At the end of last year, Red Hat announced some changes that surprised most of the users. Specifically, the end of support for CentOS, which was a free alternative to Red Hat Enterprise Linux (RHEL). Of course, the company did not stop there and generously invited all users of this distribution to switch to the new platform, CentOS Stream. While it was surprising to every CentOS user, this news shocked particularly those who had already migrated to CentOS 8. The initially promised support for the eighth version was supposed to end only in 2029. However, it appears now that the EOL (End of Lifetime) will be limited to December 31, 2021. As you can see, the promised ten years magically turned into two years. Luckily, CentOS 7 users are more fortunate because the support dates were left unchanged, which means that the operating system will continue receiving critical updates up until the year of 2024. Who knows what will come to Red Hat's mind in the near future?
Red Hat states that the new platform, CentOS Stream, is the most balanced distribution that combines the innovation of Fedora and the stability of RHEL. In their defense, the company clarified that to meet the community's needs, they decided to focus entirely on the support of CentOS Stream, making it "the main center of innovation for the RHEL ecosystem."
Although Red Hat tried to sound confident and caring, the community did not appreciate this news at all. For example, as a response to the announcement, the moderators of the thematic subreddit changed the postscript from corporate-driven to community-driven. Additionally, CBS Interactive's ZDNet magazine openly expressed their thoughts that the withdrawal of support for CentOS is nothing more than just a part of the promotion of RHEL.
The reaction of Red Hat was pretty quick. The company noticed the voice of the community and changed the developer guidelines for Red Hat Enterprise Linux. Previously, their program for developers had a rule of "one developer, one license", and the distribution could only be deployed in a local environment. However, starting from February 2021, the entire team can participate in this program. The number of licenses was increased from 1 to 16. The reviewed conditions now allow installing the OS in instances of public cloud services, however only for software development purposes.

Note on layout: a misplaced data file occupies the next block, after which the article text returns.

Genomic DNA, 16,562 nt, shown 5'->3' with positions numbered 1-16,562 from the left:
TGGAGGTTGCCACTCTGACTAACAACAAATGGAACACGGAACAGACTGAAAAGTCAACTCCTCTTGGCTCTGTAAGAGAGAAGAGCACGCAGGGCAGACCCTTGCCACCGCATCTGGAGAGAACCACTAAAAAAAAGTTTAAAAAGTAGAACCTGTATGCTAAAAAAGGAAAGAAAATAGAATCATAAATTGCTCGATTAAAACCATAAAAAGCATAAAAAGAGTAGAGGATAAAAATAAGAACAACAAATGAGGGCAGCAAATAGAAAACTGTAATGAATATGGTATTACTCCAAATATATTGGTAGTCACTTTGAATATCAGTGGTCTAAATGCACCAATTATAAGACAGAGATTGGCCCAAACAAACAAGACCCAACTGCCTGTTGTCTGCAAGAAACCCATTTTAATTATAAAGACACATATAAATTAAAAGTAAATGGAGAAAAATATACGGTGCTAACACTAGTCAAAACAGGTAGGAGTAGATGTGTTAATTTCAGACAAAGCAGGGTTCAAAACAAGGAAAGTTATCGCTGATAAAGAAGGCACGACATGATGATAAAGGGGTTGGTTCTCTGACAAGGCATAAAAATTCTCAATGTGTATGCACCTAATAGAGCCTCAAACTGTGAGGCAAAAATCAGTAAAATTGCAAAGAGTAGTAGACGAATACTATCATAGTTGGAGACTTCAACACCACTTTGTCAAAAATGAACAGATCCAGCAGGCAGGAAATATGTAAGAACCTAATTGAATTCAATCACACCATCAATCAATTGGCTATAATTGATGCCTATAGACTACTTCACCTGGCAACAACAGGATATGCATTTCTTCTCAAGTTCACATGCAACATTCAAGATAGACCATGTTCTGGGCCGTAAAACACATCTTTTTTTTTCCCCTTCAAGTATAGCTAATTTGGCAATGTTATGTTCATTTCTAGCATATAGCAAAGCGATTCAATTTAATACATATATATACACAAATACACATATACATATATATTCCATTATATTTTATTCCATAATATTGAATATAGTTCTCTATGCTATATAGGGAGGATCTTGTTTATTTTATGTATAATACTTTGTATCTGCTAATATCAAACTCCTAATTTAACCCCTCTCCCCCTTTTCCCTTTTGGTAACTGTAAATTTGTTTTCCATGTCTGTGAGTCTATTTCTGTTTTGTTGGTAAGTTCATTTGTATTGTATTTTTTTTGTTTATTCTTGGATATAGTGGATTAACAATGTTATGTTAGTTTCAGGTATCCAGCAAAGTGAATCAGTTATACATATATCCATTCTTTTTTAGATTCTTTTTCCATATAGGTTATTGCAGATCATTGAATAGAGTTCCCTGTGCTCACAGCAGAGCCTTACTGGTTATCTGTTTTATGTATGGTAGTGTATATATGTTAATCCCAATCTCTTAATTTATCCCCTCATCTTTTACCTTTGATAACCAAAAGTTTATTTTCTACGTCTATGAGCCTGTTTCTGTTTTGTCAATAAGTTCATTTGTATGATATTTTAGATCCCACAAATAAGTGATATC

What Should You Do?
As the old proverb goes: "The best Linux is the one your sysadmin understands.". It is hard to argue. Although UNIX-like OS are based on the same principles, each distribution has its definitive characteristics, strengths, and weak spots, which largely determine the effectiveness of work with the IT infrastructure created on their basis. If you have been using a specific operating system for a long time, you have probably written hundreds of scripts sharpened and tweaked for the selected software environment. Of course, the complete rewriting is fraught with severe financial and time costs, not to mention potential loss if something goes wrong.
The most rational step is to migrate to a similar distribution. And in this case, the choice is quite diverse.
What Are The Options?
Oracle Linux is pretty much a duplicate of RHEL. It is completely compatible with existing applications on your CentOS server. Additionally, the company presented a useful conversion script for the automatic migration of production systems. It switches your CentOS Linux server to Oracle Linux and supports the 6th-8th OS versions. Oracle Linux closely follows the release cycle of RHEL.
Another notable alternative is a newcomer, AlmaLinux. This OS was developed as a response to the early termination of CentOS 8 support. AlmaLinux follows the basic principles and fundamentals of CentOS distribution.
AlmaLinux has a promising future with excellent chances to take the place of CentOS since the CloudLinux team has great experience in the development and maintenance of RH-based projects, and the company's newest product is based on RHEL. Their team has demonstrated what they can do by presenting the first stable build of the OS just four months after the first announcement. So, if this continues, they will be able to compete with Oracle Linux.
Rocky Linux is a CentOS fork led by the founder of CentOS, Greg Kurtzer. It is a community-enterprise OS designed to be entirely compatible with Red Hat Enterprise Linux. This distribution aims to function as a downstream build just like CentOS previously did, building releases after the upstream vendor adds them, not before.
So, given the fact that Rocky is also based on RHEL, the future of Rocky Linux seems to be solid. Most importantly, as a community-based distribution, it won't have some sudden changes of a commercial company, so Rocky users don't have to worry about something similar to the unexpected fate of CentOS 8, at least for now.
Now that you are familiar with a few alternatives to CentOS, it is time to decide which would be the best fit for you. If now you are using CentOS 8, you still have a few months to decide on the most suitable distribution and start planning your migration strategy. If your server has CentOS 7 installed, you have quite a while to decide on your options, but definitely do not upgrade to CentOS 8.
Keeping in mind everything we have mentioned previously, we recommend you choose one of the three alternative options mentioned above.